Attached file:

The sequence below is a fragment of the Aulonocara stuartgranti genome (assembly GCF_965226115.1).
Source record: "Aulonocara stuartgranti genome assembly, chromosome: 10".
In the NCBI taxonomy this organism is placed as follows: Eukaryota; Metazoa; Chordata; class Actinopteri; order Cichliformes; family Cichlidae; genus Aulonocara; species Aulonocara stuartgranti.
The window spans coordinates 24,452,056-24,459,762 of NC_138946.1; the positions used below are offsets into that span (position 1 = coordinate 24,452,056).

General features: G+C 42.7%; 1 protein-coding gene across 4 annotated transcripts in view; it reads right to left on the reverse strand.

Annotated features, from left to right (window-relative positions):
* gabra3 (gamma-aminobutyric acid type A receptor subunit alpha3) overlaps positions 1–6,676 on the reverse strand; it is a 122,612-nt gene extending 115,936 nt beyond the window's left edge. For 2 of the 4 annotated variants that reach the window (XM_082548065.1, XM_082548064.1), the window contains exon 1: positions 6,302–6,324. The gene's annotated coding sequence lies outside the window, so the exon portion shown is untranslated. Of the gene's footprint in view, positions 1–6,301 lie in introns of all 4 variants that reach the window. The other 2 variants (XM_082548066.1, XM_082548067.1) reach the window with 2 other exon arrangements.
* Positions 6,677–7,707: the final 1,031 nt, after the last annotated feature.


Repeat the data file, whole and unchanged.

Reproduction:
The sequence below is a fragment of the Aulonocara stuartgranti genome (assembly GCF_965226115.1).
Source record: "Aulonocara stuartgranti genome assembly, chromosome: 10".
In the NCBI taxonomy this organism is placed as follows: Eukaryota; Metazoa; Chordata; class Actinopteri; order Cichliformes; family Cichlidae; genus Aulonocara; species Aulonocara stuartgranti.
The window spans coordinates 24,452,056-24,459,762 of NC_138946.1; the positions used below are offsets into that span (position 1 = coordinate 24,452,056).

General features: G+C 42.7%; 1 protein-coding gene across 4 annotated transcripts in view; it reads right to left on the reverse strand.

Annotated features, from left to right (window-relative positions):
* gabra3 (gamma-aminobutyric acid type A receptor subunit alpha3) overlaps positions 1–6,676 on the reverse strand; it is a 122,612-nt gene extending 115,936 nt beyond the window's left edge. For 2 of the 4 annotated variants that reach the window (XM_082548065.1, XM_082548064.1), the window contains exon 1: positions 6,302–6,324. The gene's annotated coding sequence lies outside the window, so the exon portion shown is untranslated. Of the gene's footprint in view, positions 1–6,301 lie in introns of all 4 variants that reach the window. The other 2 variants (XM_082548066.1, XM_082548067.1) reach the window with 2 other exon arrangements.
* Positions 6,677–7,707: the final 1,031 nt, after the last annotated feature.